Powers follows that post with a press release from Governor Daugaard touting his own pro-criminal tribal parole program:

As a part of the pilot program, a tribal wellness team meets regularly to provide support for the parolees in the program. The team includes individuals who work in a number of different areas including mental health, tribal law enforcement, drug and alcohol treatment, housing, and veteran’s affairs [Governor Dennis Daugaard, press release: “Update on the Tribal Pilot Parole Program,” Dakota War College, 2015.06.21].

Powers doesn’t mind the Governor making convicts whole with numerous forms of public assistance, but when a couple of legislators propose a minor reform to help convicts get jobs, Powers cries they are hurting victims.

Actually, in trying to make it easier for ex-cons to support themselves, Senator Tieszen and Rep. Rev. Hickey are talking about one of the best ways to make ex-cons, victims, and society as a whole better off:

For many companies, criminal background checks are a means to determine the safety and security risk a prospective or current employee poses on the job. Yet even the assumption that the existence of a criminal record accurately predicts negative work behavior is subject to some debate; one limited study questions whether the two are, in fact, empirically related. The irony is that employers’ attempts to safeguard the workplace are not only barring many people who pose little to no risk, but they also are compromising public safety. As studies have shown, providing individuals the opportunity for stable employment actually lowers crime recidivism rates and thus increases public safety.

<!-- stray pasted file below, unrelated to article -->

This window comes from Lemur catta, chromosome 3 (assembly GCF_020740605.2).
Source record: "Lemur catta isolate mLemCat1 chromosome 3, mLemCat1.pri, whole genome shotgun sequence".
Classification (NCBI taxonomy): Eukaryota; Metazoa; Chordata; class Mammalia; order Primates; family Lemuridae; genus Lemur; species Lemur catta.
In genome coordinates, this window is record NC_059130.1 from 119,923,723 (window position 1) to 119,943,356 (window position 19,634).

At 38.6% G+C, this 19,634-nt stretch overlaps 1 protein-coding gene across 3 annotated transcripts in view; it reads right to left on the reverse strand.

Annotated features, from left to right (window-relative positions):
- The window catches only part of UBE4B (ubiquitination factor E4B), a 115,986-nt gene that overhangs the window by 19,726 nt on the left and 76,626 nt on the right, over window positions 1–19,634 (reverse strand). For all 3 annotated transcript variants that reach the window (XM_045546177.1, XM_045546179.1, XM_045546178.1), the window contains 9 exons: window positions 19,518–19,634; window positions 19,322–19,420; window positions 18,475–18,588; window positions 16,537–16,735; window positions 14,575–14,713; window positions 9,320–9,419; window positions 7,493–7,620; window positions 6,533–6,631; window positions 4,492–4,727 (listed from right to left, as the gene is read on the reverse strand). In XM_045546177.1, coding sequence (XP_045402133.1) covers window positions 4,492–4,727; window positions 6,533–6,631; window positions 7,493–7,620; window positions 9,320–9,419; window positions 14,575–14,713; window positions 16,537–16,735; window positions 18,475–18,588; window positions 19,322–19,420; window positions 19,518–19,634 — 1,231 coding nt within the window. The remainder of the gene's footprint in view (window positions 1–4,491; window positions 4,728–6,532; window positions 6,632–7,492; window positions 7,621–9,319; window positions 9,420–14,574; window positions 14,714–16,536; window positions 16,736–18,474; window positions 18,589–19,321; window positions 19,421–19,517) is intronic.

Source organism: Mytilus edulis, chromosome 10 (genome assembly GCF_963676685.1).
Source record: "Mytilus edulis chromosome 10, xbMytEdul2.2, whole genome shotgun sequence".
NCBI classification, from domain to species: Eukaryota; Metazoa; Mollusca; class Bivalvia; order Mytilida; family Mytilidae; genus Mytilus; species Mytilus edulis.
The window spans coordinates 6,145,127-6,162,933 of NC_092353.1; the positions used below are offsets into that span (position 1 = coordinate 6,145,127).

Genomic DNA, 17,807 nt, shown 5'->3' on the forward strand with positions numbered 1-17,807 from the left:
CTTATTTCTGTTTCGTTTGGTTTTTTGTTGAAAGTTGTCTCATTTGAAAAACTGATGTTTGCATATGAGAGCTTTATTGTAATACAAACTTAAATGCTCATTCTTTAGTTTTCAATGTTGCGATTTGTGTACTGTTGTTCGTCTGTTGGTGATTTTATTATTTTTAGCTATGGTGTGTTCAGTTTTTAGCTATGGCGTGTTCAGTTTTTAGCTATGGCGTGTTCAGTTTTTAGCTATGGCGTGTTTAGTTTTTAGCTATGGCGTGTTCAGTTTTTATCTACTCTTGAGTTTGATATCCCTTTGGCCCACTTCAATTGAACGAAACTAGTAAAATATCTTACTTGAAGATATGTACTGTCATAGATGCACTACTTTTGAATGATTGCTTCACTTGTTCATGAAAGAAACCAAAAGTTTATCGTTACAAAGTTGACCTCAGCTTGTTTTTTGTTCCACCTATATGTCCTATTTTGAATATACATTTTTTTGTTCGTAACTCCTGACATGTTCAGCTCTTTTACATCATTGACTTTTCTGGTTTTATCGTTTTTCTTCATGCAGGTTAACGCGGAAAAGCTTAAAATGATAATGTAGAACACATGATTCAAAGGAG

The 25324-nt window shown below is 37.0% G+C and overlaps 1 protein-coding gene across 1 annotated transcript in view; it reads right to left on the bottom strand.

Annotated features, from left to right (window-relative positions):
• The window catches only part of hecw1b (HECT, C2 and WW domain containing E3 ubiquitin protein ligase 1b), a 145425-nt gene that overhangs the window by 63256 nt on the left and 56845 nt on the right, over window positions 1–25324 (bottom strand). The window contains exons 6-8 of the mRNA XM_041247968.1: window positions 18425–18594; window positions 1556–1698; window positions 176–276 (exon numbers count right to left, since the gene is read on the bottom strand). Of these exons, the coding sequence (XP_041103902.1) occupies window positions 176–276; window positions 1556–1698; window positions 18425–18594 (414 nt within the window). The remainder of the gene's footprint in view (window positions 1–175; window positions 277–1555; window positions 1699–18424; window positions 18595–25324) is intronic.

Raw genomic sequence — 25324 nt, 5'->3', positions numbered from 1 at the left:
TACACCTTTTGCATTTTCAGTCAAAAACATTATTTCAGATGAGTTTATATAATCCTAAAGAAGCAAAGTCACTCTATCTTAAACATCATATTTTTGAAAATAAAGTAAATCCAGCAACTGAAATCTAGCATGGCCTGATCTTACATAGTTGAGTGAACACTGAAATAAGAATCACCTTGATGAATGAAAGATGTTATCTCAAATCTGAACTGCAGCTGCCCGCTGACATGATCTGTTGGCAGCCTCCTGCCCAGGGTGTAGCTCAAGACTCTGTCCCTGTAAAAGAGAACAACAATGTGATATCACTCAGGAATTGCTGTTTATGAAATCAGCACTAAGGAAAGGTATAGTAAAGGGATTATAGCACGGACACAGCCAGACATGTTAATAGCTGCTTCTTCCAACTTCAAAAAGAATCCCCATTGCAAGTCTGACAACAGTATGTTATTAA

Not only is it a matter of public safety to ensure that all workers have job opportunities, but it is also critical for the struggling economy. No healthy economy can sustain such a large and growing population of unemployable workers, especially in those communities already hard hit by joblessness. Indeed, the impact on the economy is staggering. The cost of corrections at each level of government has increased 660 percent from 1982 to 2006, consuming $68 billion a year, and the reduced output of goods and services of people with felonies and prison records is estimated at between $57 and $65 billion in losses [Michelle Natividad Rodriguez and Maurice Emsellem, “65 Million ‘Need Not Apply’: The Case for Reforming Criminal Background Checks for Employment,” National Employment Law Project, March 2011, p. 3].